This is just my opinion on the show’s quality. Obviously, I’m in the minority on this one. I dropped it after three episodes and haven’t commented on it because I don’t want to be a downer. But what drives me nuts is that the supporters of this show insist that people who don’t like it don’t “get” it.

      1. fair enough.

        I do think you are the double minority then, because I’ve read a bit of criticism about the show and its generally boils down to ‘I don’t care about yuri’ or ‘I don’t get it’ which are surface responses.

        There’s a vibrance to it all in addition to having a hidden message (and it is hidden by anime standards) that I find enticing. Unique, I suppose? And unique is huge in my book for anime.

      2. Especially since the writers here are in full agreement that the show is awesome, don’t feel the need to keep quiet just because you’re worried about being a “downer” or “that guy”! Opposing views will always have a place here in the comments, though in some cases Franklin’s negativity can lead to some people’s parades getting rained on (*cough*PRESTON*cough*) .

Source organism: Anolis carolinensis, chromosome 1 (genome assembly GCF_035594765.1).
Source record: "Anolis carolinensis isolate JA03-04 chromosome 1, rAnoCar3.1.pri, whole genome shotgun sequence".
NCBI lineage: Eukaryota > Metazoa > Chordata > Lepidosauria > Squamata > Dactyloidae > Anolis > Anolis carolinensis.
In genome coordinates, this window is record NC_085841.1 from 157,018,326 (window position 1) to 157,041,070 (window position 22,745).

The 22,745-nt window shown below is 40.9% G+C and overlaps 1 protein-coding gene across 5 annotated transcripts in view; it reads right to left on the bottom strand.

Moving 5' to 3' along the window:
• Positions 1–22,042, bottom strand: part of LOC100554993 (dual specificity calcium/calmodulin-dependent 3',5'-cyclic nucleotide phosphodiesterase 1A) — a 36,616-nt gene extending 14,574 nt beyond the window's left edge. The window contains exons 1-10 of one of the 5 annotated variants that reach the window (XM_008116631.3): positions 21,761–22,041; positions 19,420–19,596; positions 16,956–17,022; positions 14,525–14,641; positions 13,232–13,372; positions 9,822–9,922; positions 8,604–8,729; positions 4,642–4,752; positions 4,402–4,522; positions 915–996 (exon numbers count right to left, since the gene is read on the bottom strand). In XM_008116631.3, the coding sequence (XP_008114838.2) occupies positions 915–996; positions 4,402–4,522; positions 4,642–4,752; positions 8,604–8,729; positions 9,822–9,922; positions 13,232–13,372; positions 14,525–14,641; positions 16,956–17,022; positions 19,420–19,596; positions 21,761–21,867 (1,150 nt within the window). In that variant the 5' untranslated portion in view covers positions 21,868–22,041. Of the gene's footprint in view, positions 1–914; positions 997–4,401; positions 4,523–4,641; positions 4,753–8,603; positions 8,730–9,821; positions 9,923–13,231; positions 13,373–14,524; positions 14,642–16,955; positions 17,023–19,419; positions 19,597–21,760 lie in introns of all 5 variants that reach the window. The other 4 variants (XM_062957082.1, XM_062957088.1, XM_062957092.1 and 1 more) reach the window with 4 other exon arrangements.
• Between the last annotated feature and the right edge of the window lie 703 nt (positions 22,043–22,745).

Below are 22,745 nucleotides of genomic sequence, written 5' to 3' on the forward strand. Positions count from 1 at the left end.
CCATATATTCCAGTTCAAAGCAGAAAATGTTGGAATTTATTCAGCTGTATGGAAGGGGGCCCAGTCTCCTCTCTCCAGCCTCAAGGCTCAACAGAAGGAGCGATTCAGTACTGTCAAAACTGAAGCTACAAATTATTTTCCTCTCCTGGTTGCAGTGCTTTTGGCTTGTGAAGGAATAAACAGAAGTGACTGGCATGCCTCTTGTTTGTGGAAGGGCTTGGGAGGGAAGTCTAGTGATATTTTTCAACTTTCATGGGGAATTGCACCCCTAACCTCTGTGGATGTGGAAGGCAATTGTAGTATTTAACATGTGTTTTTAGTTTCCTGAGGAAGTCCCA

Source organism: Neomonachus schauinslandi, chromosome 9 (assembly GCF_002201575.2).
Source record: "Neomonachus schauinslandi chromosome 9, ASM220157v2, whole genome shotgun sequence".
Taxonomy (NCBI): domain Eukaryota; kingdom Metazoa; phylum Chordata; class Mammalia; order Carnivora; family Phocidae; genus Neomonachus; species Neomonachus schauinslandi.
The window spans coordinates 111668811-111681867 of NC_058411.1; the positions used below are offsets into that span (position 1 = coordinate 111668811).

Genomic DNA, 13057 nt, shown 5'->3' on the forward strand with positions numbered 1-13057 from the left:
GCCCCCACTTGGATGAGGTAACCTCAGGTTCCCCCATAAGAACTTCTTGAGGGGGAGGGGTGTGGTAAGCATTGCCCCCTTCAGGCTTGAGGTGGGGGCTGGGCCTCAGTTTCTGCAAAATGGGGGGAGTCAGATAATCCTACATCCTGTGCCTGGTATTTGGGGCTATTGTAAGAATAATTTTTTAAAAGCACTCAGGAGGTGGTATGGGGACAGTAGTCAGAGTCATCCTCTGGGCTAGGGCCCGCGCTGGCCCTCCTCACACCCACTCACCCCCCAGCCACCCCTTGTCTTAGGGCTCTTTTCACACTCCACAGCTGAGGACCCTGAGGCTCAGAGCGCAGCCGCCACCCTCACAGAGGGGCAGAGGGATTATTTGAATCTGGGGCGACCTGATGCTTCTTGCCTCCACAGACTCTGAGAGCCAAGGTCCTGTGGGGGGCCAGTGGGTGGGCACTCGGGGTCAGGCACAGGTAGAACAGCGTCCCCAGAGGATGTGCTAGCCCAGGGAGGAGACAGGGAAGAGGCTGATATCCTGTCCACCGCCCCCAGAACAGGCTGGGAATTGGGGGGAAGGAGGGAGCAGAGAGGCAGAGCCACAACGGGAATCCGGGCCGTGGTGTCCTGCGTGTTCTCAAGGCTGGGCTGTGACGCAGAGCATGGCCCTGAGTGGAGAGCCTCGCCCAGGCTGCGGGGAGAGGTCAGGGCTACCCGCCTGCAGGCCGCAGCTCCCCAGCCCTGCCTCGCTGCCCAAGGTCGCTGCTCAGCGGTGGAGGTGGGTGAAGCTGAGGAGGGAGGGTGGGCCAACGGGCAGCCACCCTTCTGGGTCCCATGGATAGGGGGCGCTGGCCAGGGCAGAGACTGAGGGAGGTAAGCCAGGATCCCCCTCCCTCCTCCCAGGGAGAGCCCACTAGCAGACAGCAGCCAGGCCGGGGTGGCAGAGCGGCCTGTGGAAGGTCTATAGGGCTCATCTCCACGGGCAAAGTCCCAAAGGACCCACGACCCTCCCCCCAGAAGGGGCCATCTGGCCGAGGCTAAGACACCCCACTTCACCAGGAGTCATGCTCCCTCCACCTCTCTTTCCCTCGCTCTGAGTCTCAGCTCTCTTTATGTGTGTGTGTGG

For the record, I never meant my deeper analysis into the show as a means to educate the poor masses who “just don’t get it.” I’m fully aware that this is not going to be a universally acclaimed show, and not just because of the yuri theme or a perceived lack of comprehension.

        I personally just love the film student geeking out about it…or anything else, for that matter. My opinion of Matrix sequels was greatly improved after reading an exhaustive exegesis of it, pointing out every symbol and every mythological analogue.

        Heck, I derive secondary entertainment all the time from hearing others’ opinions of shows I watch. The A.V. Club is one of my most-used bookmarks. Its nice to have my opinions validated, but just as nice to hear the other side, which in some cases I may not have even considered!

        I think a ridiculous play like Titus Andronicus really benefited from Taymor’s hedonistic style. But I’ve seen none of her other films or her musicals, and I’ve never really had the compulsion to. Nor do I go and watch Titus every year. I think the comparison is fair.

        As for being in the minority, if you add all the people who rated Yurikuma low because they truly didn’t get it, along with the people who did and still just didn’t think it’s very good…I wouldn’t be surprised if Franklin and I were in the minority!

      3. Hahahahahaha Yeah… man Preston’s husband sure can throw a left hook can’t he? Shit! I should have known “Or forever keep your peace” was meant as a warning for jackasses to say something at a wedding!